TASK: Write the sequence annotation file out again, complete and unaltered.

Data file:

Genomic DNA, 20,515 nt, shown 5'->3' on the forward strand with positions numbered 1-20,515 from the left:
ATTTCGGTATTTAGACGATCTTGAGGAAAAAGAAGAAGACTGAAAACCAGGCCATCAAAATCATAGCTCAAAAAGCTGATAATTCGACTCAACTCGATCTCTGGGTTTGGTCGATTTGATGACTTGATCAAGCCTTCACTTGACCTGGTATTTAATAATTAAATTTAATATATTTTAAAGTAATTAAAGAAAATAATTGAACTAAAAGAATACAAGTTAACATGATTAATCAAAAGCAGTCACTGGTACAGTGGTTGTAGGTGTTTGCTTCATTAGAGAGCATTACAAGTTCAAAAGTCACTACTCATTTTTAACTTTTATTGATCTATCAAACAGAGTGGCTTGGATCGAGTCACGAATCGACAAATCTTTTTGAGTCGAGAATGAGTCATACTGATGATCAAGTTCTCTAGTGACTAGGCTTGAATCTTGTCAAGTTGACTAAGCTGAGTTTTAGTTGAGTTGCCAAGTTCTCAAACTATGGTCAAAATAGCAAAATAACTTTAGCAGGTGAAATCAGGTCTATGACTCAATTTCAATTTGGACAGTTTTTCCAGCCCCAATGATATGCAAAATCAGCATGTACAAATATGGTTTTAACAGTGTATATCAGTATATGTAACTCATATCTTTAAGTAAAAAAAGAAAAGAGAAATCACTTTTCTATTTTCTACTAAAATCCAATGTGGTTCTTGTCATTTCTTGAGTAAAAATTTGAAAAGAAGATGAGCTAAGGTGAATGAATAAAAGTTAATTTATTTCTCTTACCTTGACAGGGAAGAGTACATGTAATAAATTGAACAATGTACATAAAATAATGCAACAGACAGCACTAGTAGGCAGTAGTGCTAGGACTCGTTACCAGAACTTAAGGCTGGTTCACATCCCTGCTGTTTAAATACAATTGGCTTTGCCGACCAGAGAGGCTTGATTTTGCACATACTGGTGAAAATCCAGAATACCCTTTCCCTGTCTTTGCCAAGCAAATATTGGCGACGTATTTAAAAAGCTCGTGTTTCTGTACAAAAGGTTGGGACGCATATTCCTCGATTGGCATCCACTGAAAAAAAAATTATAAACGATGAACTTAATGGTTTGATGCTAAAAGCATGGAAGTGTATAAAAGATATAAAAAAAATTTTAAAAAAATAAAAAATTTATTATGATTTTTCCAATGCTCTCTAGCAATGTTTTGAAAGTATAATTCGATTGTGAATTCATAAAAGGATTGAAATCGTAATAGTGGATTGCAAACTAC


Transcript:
Genomic DNA, 20,515 nt, shown 5'->3' on the forward strand with positions numbered 1-20,515 from the left:
ATTTCGGTATTTAGACGATCTTGAGGAAAAAGAAGAAGACTGAAAACCAGGCCATCAAAATCATAGCTCAAAAAGCTGATAATTCGACTCAACTCGATCTCTGGGTTTGGTCGATTTGATGACTTGATCAAGCCTTCACTTGACCTGGTATTTAATAATTAAATTTAATATATTTTAAAGTAATTAAAGAAAATAATTGAACTAAAAGAATACAAGTTAACATGATTAATCAAAAGCAGTCACTGGTACAGTGGTTGTAGGTGTTTGCTTCATTAGAGAGCATTACAAGTTCAAAAGTCACTACTCATTTTTAACTTTTATTGATCTATCAAACAGAGTGGCTTGGATCGAGTCACGAATCGACAAATCTTTTTGAGTCGAGAATGAGTCATACTGATGATCAAGTTCTCTAGTGACTAGGCTTGAATCTTGTCAAGTTGACTAAGCTGAGTTTTAGTTGAGTTGCCAAGTTCTCAAACTATGGTCAAAATAGCAAAATAACTTTAGCAGGTGAAATCAGGTCTATGACTCAATTTCAATTTGGACAGTTTTTCCAGCCCCAATGATATGCAAAATCAGCATGTACAAATATGGTTTTAACAGTGTATATCAGTATATGTAACTCATATCTTTAAGTAAAAAAAGAAAAGAGAAATCACTTTTCTATTTTCTACTAAAATCCAATGTGGTTCTTGTCATTTCTTGAGTAAAAATTTGAAAAGAAGATGAGCTAAGGTGAATGAATAAAAGTTAATTTATTTCTCTTACCTTGACAGGGAAGAGTACATGTAATAAATTGAACAATGTACATAAAATAATGCAACAGACAGCACTAGTAGGCAGTAGTGCTAGGACTCGTTACCAGAACTTAAGGCTGGTTCACATCCCTGCTGTTTAAATACAATTGGCTTTGCCGACCAGAGAGGCTTGATTTTGCACATACTGGTGAAAATCCAGAATACCCTTTCCCTGTCTTTGCCAAGCAAATATTGGCGACGTATTTAAAAAGCTCGTGTTTCTGTACAAAAGGTTGGGACGCATATTCCTCGATTGGCATCCACTGAAAAAAAAATTATAAACGATGAACTTAATGGTTTGATGCTAAAAGCATGGAAGTGTATAAAAGATATAAAAAAAATTTTAAAAAAATAAAAAATTTATTATGATTTTTCCAATGCTCTCTAGCAATGTTTTGAAAGTATAATTCGATTGTGAATTCATAAAAGGATTGAAATCGTAATAGTGGATTGCAAACTAC